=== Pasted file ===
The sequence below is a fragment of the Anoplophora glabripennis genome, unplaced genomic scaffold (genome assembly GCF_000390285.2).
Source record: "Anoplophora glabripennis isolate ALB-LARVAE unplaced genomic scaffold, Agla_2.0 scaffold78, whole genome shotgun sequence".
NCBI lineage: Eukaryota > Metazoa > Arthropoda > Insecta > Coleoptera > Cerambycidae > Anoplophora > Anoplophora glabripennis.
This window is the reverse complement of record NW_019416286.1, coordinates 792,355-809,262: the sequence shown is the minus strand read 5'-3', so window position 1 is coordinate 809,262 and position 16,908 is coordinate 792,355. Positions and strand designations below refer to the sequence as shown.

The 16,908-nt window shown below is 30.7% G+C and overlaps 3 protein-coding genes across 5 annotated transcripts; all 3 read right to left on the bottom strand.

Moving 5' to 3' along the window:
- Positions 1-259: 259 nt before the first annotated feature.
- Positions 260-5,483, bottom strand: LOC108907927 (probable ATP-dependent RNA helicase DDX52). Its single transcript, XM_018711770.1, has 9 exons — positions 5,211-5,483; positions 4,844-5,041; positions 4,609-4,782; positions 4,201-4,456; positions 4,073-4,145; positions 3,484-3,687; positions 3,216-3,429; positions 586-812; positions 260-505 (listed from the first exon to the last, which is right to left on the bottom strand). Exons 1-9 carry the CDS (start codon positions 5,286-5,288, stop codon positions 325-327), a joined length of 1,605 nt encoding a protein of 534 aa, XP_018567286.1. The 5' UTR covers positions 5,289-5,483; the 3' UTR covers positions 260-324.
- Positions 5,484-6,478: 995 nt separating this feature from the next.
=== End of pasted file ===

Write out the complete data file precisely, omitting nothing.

The sequence below is a fragment of the Anoplophora glabripennis genome, unplaced genomic scaffold (genome assembly GCF_000390285.2).
Source record: "Anoplophora glabripennis isolate ALB-LARVAE unplaced genomic scaffold, Agla_2.0 scaffold78, whole genome shotgun sequence".
NCBI lineage: Eukaryota > Metazoa > Arthropoda > Insecta > Coleoptera > Cerambycidae > Anoplophora > Anoplophora glabripennis.
This window is the reverse complement of record NW_019416286.1, coordinates 792,355-809,262: the sequence shown is the minus strand read 5'-3', so window position 1 is coordinate 809,262 and position 16,908 is coordinate 792,355. Positions and strand designations below refer to the sequence as shown.

The 16,908-nt window shown below is 30.7% G+C and overlaps 3 protein-coding genes across 5 annotated transcripts; all 3 read right to left on the bottom strand.

Moving 5' to 3' along the window:
- Positions 1-259: 259 nt before the first annotated feature.
- Positions 260-5,483, bottom strand: LOC108907927 (probable ATP-dependent RNA helicase DDX52). Its single transcript, XM_018711770.1, has 9 exons — positions 5,211-5,483; positions 4,844-5,041; positions 4,609-4,782; positions 4,201-4,456; positions 4,073-4,145; positions 3,484-3,687; positions 3,216-3,429; positions 586-812; positions 260-505 (listed from the first exon to the last, which is right to left on the bottom strand). Exons 1-9 carry the CDS (start codon positions 5,286-5,288, stop codon positions 325-327), a joined length of 1,605 nt encoding a protein of 534 aa, XP_018567286.1. The 5' UTR covers positions 5,289-5,483; the 3' UTR covers positions 260-324.
- Positions 5,484-6,478: 995 nt separating this feature from the next.